Zeal has taken the game a notch higher with the release of the Forecast goggle. We had the chance of giving the Forecast a test drive this summer in the Andes in Patagonia. Two lens choices were available, the Copper lens and the Polarized Phoenix lens. The Phoenix lens can be considered a “fire lens” due to the outer surface optical coating. The details of the coating technology or detail optical science will not be discussed in this review but rest assured it is best in class.
The polarized automatic lens whether it is in the Zeal Z3, Zeal Eclipse or the Zeal Slate has always been preferred because it is generally the only goggle lens you need for all conditions due to its photochromicity and its superior optical clarity and performance. The Zeal Forecast lenses we tested did not disappoint. The optical clarity of these lenses meets the Zeal standard and we believe it is best in class.
The copper lens is the good all around lens that was initially preferred in low-light conditions, especially when it is snowing or in heavy snow storms. The Polarized Phoenix lens goggle initially was for blue bird days. The high-end properties characteristic of Zeal goggles are definitely quite evident. Distortion of any kind was nonexistent, in both lenses and optical clarity maximized.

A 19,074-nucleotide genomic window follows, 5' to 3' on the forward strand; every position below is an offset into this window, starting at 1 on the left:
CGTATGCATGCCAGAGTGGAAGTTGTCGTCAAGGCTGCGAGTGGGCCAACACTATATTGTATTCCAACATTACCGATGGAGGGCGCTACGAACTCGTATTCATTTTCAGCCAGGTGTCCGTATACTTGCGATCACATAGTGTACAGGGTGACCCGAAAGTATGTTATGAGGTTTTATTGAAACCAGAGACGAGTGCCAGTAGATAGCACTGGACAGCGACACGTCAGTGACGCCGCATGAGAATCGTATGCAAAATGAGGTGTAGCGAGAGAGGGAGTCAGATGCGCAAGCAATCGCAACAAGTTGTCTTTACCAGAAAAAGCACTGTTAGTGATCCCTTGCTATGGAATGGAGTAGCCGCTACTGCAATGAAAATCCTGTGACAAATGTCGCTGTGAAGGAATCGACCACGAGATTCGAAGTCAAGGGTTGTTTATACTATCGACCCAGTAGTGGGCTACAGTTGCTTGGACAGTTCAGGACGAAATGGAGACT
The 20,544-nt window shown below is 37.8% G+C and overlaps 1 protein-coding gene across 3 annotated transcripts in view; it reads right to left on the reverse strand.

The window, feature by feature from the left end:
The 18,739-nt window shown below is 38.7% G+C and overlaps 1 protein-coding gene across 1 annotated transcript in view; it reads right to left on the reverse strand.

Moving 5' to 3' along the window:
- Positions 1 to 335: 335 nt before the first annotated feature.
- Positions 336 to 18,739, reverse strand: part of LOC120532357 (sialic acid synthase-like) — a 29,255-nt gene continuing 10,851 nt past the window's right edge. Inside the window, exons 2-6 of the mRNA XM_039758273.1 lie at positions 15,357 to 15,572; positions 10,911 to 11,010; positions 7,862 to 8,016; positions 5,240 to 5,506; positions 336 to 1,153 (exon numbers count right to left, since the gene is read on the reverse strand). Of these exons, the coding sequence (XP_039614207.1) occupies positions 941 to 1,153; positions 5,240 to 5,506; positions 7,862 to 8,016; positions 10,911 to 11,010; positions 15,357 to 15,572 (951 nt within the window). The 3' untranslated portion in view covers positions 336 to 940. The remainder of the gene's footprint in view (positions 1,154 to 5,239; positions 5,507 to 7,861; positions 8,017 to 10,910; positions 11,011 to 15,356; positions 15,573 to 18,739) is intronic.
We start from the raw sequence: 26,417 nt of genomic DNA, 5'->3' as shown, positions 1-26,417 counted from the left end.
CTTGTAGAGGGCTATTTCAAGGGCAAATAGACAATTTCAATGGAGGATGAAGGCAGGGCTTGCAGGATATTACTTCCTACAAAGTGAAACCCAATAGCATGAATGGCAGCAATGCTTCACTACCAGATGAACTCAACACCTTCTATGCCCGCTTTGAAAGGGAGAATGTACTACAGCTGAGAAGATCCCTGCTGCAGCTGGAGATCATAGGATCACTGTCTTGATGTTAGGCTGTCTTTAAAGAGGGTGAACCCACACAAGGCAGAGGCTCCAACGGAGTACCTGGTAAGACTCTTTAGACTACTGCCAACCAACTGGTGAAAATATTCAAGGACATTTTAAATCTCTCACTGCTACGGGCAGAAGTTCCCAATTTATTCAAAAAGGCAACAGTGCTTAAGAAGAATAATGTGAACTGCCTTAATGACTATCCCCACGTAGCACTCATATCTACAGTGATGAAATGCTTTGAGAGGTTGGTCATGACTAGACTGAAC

With time, the Polarized Phoenix lens became the preferred lens of choice; and not because it is cool looking and offers great eye protection from thermonuclear radiation in the ultraviolet range. For most coated lenses, optical dispersion is generally a problem from a chromatic aberration point of view but we found none. Any evidence of slight dispersion is when the sun is low in the sky, late afternoon or evening and if one is looking straight into the sun. The lens designers had this figured out as it never was really in your line of sight and minimal
On partly cloudy and partly sunny days, we find ourselves going for the Polarized Phoenix lens. The polarizer was superior to none and was particularly helpful in the land of BLUE ICE, Patagonia. The blue ice which is invisible to the naked eye clearly shows through the Polarized Phoenix lens even through a few inches of powder alerting you of where to avoid. The Polarized Phoenix lens did not interfere negatively with the LCD displays on portable devices like cell phones and cameras. However, rotating the device 90 degrees to go from landscape to portrait activates the polarization.
Under a variety of conditions, there was no evidence of fogging of the lens. Regardless of the weather conditions and whether touring (split boarding), mountain hiking, challenging alpine treks, powder riding or high speed carving, no fogging was experienced. The most demanding condition was a transition from snow to rain on a descent even then no fogging was experienced.